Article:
BALTIMORE (WJZ) — The sound of the symphony is usually created by professionals. But a week-long program at the Baltimore Symphony Orchestra allows amateur musicians to take the lead.
Gigi Barnett explains for many of them, it’s a second chance to be in the spotlight.
A seat on the Baltimore Symphony Orchestra’s stage takes a lifetime of study under the best conductors.
But some of the musicians there aren’t professionals. They’re part of the BSO Academy, a week-long amateur music camp for adults who get a second chance at a dream.
“There’s just something magical about being that little part of that great big sound,” said Carolyn Williams.
Carolyn Williams was on track to a music career. She studied flute at the Peabody Institute. Life took over, music went by the wayside and now she’s playing in a major orchestra.
“This is a lot of work. And to do this every week with new pieces, these people, these musicians are consummate professionals. To be able to do this in a small chunk is fabulous,” said Williams.
The academy has 88 amateur musicians from 17 states selected to perform under the tutelage of BSO Mestra Marin Alsop.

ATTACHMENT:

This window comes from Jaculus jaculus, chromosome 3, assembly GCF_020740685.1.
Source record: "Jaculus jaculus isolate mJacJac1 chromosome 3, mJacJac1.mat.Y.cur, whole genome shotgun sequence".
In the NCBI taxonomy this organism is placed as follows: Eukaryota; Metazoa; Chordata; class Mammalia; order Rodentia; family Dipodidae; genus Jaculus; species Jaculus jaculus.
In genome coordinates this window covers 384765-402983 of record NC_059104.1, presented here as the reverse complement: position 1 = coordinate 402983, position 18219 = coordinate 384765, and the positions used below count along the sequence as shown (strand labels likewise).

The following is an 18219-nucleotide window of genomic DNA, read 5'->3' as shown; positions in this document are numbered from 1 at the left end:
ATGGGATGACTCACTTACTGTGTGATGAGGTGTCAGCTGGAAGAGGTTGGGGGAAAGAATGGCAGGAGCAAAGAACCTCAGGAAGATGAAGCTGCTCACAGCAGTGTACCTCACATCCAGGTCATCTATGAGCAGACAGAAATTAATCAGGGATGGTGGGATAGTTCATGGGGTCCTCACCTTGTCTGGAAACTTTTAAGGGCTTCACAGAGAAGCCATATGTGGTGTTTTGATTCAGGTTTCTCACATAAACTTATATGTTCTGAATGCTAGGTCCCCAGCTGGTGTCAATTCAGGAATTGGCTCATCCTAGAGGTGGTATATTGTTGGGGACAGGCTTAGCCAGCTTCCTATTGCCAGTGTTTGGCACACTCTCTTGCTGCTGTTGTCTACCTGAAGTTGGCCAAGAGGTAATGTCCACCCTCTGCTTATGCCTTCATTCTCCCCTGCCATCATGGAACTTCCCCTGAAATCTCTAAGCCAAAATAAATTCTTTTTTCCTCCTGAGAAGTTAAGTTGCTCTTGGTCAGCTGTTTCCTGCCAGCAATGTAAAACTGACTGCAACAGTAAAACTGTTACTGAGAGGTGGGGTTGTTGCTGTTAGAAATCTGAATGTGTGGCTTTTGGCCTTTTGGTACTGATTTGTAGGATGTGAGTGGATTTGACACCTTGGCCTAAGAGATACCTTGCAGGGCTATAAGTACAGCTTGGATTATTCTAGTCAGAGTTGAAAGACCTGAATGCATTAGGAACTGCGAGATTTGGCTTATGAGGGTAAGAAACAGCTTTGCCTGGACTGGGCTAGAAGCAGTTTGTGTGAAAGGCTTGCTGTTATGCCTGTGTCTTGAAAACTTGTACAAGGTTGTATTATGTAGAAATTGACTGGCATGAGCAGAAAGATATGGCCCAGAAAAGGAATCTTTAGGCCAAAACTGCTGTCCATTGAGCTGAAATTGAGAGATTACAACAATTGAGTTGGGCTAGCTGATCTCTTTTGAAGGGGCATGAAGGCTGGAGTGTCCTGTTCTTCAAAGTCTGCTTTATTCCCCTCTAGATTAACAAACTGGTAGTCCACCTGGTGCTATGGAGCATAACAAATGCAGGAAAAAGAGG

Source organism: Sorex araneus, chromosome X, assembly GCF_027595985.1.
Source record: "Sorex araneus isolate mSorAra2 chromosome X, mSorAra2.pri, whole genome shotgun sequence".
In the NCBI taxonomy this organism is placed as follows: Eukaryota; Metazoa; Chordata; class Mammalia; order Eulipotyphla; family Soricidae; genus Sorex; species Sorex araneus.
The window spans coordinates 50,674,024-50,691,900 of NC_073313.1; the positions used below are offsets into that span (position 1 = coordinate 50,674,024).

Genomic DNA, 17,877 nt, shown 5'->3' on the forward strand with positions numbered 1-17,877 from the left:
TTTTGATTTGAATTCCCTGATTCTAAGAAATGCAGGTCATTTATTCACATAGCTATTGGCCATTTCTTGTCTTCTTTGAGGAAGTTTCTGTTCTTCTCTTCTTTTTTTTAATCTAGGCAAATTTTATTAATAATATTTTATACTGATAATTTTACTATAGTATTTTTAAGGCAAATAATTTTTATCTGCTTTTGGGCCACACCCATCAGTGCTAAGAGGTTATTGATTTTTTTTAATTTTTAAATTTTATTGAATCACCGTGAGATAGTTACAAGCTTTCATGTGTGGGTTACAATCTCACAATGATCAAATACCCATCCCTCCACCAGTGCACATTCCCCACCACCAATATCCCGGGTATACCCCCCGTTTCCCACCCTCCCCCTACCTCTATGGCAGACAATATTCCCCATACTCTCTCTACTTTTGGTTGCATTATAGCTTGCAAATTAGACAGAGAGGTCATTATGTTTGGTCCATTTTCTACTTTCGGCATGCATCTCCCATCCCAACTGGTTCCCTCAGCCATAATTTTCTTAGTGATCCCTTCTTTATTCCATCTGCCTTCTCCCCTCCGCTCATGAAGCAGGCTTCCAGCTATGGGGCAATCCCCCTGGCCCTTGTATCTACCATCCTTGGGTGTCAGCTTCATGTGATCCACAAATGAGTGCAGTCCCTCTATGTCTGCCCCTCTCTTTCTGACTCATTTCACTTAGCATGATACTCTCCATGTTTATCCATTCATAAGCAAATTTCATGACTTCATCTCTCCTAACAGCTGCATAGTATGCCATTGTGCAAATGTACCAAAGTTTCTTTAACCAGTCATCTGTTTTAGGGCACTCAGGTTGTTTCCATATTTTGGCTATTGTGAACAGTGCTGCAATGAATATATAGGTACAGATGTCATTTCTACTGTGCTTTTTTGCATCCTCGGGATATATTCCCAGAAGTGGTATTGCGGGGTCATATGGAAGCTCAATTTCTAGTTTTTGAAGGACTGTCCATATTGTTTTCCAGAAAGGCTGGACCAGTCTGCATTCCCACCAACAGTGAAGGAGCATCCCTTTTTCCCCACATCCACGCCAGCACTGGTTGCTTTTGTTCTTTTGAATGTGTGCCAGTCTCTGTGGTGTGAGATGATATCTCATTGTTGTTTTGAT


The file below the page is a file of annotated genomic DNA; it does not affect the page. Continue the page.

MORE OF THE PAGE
She created the program to build a link from the BSO to classical music lovers.
“I think for people, this can be a life-changing experience. All of these skills that you develop in this week, you can take back to your everyday life,” said Alsop.
In addition to working with Alsop, the academy musicians also receive private lessons, master classes and side-by-side rehearsals with the BSO musicians. It’s the kind of intense training designed to produce growth.
“I want every single person to leave here saying, ‘Wow, I learned so much or I got so much better and it renewed my love for music,'” said Alsop
The academy wraps up this weekend with a concert. Alsop says participation is growing so fast, she may expand the program to two weeks next year.